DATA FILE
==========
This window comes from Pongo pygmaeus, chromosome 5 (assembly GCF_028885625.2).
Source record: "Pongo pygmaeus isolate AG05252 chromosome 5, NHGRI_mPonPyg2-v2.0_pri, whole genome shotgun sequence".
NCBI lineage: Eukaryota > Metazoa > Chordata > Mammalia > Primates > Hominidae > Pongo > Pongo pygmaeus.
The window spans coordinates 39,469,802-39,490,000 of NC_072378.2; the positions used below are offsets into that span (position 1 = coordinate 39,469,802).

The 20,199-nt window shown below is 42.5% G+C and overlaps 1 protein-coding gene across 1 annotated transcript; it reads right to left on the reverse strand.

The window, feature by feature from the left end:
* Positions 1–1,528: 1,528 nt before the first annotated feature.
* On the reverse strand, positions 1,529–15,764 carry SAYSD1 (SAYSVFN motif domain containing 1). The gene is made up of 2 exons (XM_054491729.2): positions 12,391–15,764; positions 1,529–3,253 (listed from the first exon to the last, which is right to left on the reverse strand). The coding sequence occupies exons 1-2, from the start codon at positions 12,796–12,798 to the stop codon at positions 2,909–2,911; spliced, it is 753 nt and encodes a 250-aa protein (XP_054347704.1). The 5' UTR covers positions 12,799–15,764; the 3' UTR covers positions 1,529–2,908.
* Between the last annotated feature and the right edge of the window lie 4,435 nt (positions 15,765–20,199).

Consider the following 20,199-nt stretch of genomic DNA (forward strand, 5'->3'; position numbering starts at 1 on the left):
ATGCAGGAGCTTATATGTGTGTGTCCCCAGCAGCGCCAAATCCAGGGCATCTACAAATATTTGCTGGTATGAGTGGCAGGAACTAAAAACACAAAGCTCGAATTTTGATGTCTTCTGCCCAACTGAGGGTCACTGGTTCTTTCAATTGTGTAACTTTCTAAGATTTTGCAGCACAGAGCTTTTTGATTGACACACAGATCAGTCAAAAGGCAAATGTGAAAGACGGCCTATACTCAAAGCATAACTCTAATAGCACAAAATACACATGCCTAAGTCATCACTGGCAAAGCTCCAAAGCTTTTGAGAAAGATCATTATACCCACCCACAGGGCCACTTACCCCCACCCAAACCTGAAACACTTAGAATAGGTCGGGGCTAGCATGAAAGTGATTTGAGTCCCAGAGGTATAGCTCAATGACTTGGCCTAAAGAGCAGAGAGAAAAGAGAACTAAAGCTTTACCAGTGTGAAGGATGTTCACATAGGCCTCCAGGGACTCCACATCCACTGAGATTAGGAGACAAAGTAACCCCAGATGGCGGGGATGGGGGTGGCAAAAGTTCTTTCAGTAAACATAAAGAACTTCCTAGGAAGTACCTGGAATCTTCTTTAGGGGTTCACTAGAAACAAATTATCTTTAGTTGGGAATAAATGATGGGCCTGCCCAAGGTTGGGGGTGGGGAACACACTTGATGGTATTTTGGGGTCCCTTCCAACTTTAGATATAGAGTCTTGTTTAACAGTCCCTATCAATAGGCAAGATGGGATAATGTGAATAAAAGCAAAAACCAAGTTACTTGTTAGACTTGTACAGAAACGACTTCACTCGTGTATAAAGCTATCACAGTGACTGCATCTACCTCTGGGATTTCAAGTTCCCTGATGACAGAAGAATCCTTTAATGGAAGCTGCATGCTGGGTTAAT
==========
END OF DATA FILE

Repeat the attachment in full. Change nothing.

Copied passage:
This window comes from Pongo pygmaeus, chromosome 5 (assembly GCF_028885625.2).
Source record: "Pongo pygmaeus isolate AG05252 chromosome 5, NHGRI_mPonPyg2-v2.0_pri, whole genome shotgun sequence".
NCBI lineage: Eukaryota > Metazoa > Chordata > Mammalia > Primates > Hominidae > Pongo > Pongo pygmaeus.
The window spans coordinates 39,469,802-39,490,000 of NC_072378.2; the positions used below are offsets into that span (position 1 = coordinate 39,469,802).

The 20,199-nt window shown below is 42.5% G+C and overlaps 1 protein-coding gene across 1 annotated transcript; it reads right to left on the reverse strand.

The window, feature by feature from the left end:
* Positions 1–1,528: 1,528 nt before the first annotated feature.
* On the reverse strand, positions 1,529–15,764 carry SAYSD1 (SAYSVFN motif domain containing 1). The gene is made up of 2 exons (XM_054491729.2): positions 12,391–15,764; positions 1,529–3,253 (listed from the first exon to the last, which is right to left on the reverse strand). The coding sequence occupies exons 1-2, from the start codon at positions 12,796–12,798 to the stop codon at positions 2,909–2,911; spliced, it is 753 nt and encodes a 250-aa protein (XP_054347704.1). The 5' UTR covers positions 12,799–15,764; the 3' UTR covers positions 1,529–2,908.
* Between the last annotated feature and the right edge of the window lie 4,435 nt (positions 15,765–20,199).

Consider the following 20,199-nt stretch of genomic DNA (forward strand, 5'->3'; position numbering starts at 1 on the left):
ATGCAGGAGCTTATATGTGTGTGTCCCCAGCAGCGCCAAATCCAGGGCATCTACAAATATTTGCTGGTATGAGTGGCAGGAACTAAAAACACAAAGCTCGAATTTTGATGTCTTCTGCCCAACTGAGGGTCACTGGTTCTTTCAATTGTGTAACTTTCTAAGATTTTGCAGCACAGAGCTTTTTGATTGACACACAGATCAGTCAAAAGGCAAATGTGAAAGACGGCCTATACTCAAAGCATAACTCTAATAGCACAAAATACACATGCCTAAGTCATCACTGGCAAAGCTCCAAAGCTTTTGAGAAAGATCATTATACCCACCCACAGGGCCACTTACCCCCACCCAAACCTGAAACACTTAGAATAGGTCGGGGCTAGCATGAAAGTGATTTGAGTCCCAGAGGTATAGCTCAATGACTTGGCCTAAAGAGCAGAGAGAAAAGAGAACTAAAGCTTTACCAGTGTGAAGGATGTTCACATAGGCCTCCAGGGACTCCACATCCACTGAGATTAGGAGACAAAGTAACCCCAGATGGCGGGGATGGGGGTGGCAAAAGTTCTTTCAGTAAACATAAAGAACTTCCTAGGAAGTACCTGGAATCTTCTTTAGGGGTTCACTAGAAACAAATTATCTTTAGTTGGGAATAAATGATGGGCCTGCCCAAGGTTGGGGGTGGGGAACACACTTGATGGTATTTTGGGGTCCCTTCCAACTTTAGATATAGAGTCTTGTTTAACAGTCCCTATCAATAGGCAAGATGGGATAATGTGAATAAAAGCAAAAACCAAGTTACTTGTTAGACTTGTACAGAAACGACTTCACTCGTGTATAAAGCTATCACAGTGACTGCATCTACCTCTGGGATTTCAAGTTCCCTGATGACAGAAGAATCCTTTAATGGAAGCTGCATGCTGGGTTAAT